12-15 year olds now allowed to get COVID vaccine

While+those+over+the+age+of+16+have+been+receiving+the+COVID+vaccine+since+the+beginning+of+2021%2C+it+was+only+recently+that+Pfzier+and+BioNTech+announced+that+12-15+year+olds+may+also+get+their+vaccine.+

Brian Higgins

While those over the age of 16 have been receiving the COVID vaccine since the beginning of 2021, it was only recently that Pfzier and BioNTech announced that 12-15 year olds may also get their vaccine.

Aarya Oswal, Staff Reporter

As days become longer and warmer, more and more people are looking forward to enjoying the nice weather outside with their friends. For some, this was not possible due to the pandemic. However, Pfizer/BioNTech recently announced that 12-15 year olds were given the green light to receive the vaccine that was previously only available to 16 year olds and older.

Sophomore Jessica Laighton is glad with the news that her age group is now allowed to get the vaccine and will get it as soon as she can to protect others as well as herself.

“I wanted to make sure I got my vaccine as soon as possible just because I want to make sure I’m staying safe, as well as protecting others,” Laighton said. “I knew it was the right thing to do to keep me and others safe, like there were many times I wanted to hang out with my best friend, but she lives with her grandma and I knew I could not live with myself if I ever got COVID-19 and spread it on to someone. I guess it just really put the whole situation into perspective. I hope they enforce wearing masks if not vaccinated and keep socially distancing.”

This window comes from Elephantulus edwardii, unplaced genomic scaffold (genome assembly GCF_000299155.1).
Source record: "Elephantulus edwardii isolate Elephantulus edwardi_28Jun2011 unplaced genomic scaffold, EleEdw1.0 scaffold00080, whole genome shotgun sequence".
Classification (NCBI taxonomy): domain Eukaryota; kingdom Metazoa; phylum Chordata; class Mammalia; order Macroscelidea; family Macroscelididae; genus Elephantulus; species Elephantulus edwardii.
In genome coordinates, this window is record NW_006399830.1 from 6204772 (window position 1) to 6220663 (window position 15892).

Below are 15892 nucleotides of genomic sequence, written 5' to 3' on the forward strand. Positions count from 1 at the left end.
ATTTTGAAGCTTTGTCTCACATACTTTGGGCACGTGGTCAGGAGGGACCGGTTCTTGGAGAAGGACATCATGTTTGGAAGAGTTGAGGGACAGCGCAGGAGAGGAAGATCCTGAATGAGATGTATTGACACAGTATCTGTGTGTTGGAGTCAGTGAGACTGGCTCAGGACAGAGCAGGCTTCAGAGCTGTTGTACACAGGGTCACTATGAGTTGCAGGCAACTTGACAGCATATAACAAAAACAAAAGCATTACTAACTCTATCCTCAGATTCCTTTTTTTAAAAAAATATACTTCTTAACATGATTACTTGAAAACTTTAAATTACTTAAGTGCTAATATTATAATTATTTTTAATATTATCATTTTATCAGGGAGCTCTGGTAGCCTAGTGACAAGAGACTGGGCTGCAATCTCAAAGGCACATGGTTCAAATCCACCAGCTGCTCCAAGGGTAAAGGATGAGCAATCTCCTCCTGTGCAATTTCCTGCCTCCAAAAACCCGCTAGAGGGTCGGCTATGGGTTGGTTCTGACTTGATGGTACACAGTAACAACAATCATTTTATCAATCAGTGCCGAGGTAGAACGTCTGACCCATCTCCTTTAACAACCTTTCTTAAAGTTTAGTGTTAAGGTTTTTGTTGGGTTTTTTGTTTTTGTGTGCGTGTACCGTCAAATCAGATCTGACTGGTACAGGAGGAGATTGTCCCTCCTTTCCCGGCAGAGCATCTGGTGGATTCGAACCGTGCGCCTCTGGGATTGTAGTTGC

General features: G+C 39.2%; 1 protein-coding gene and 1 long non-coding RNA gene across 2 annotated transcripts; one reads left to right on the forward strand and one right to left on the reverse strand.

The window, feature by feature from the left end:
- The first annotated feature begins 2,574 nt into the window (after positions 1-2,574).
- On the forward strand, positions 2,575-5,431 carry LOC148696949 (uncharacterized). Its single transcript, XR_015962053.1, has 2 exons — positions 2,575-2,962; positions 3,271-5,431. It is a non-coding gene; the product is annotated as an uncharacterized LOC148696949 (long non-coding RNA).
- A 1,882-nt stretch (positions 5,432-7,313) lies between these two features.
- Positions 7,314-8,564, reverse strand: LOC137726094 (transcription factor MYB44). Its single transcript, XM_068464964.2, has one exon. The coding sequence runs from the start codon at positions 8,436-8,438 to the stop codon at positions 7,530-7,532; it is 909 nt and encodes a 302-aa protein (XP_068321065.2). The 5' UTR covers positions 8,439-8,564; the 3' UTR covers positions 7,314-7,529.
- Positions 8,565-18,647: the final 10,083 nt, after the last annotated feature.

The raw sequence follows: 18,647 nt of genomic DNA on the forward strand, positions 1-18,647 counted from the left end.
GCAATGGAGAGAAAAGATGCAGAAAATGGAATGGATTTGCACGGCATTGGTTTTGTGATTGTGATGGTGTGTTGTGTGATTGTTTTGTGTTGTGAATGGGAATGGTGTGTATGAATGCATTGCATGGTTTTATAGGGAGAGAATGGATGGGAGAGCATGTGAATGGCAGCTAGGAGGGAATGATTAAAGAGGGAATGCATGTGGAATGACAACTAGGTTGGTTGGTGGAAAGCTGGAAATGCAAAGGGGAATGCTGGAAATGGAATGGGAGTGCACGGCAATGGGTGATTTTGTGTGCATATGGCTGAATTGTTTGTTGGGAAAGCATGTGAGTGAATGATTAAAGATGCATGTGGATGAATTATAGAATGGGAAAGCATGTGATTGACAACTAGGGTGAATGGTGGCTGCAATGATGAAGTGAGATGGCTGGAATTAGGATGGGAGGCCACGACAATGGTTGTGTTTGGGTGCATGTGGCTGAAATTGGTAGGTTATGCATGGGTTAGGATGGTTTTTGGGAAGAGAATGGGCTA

To be safe, eighth grader Aashi Oswal says that she will monitor how things are going for the 12-15 year olds who get the vaccine first.

“I definitely will take it, but probably a few months down the line,” Aashi said. “I just want to see if anyone reacts poorly to it [medically]. If nobody develops a disorder or whatever like what happened to the six people who took [Johnson & Johnson] within a few months, I will for sure take it. I’m not really going anywhere over break, so I think that getting the vaccine in a month or two should be fine for me and those around me.”

Aashi’s mother agrees with her reasoning saying that it is a practical way to make sure the vaccine works on 12-15 year olds.

“We plan on giving her the vaccine towards the end of June or July because we don’t want anything to go wrong,” Oswal said. “I believe that everyone should get the vaccine though, because too many people have died and we need to stop those numbers from increasing.”

On the contrary, freshman Ian Garza states that he will not take the vaccine as he sees no point in taking it for himself.

I have been in close contact with covid multiple times, and never had symptoms and only had negative tests,” Garza said. “I also know that I am a healthy teenager who is not at high risk with covid. I believe that my body may be good at fighting it off since I did not get it, and that if I do get it I would have little to no symptoms,”

Garza also claims that while he will not partake in taking the vaccine, he believes that if someone wants to take it, they absolutely should.

“I just hope that everyone is able to have a choice on taking the vaccines or not, and that they are not able to force people to take it,” he said. “If you want to take it, then take it, but if you do not want to then you should not be able to be forced into it. I hope there are no side effects of the vaccine and that it is 100% safe, but I feel like the safe thing to do is to wait and see, as I do not believe it is something I personally need in the first place.”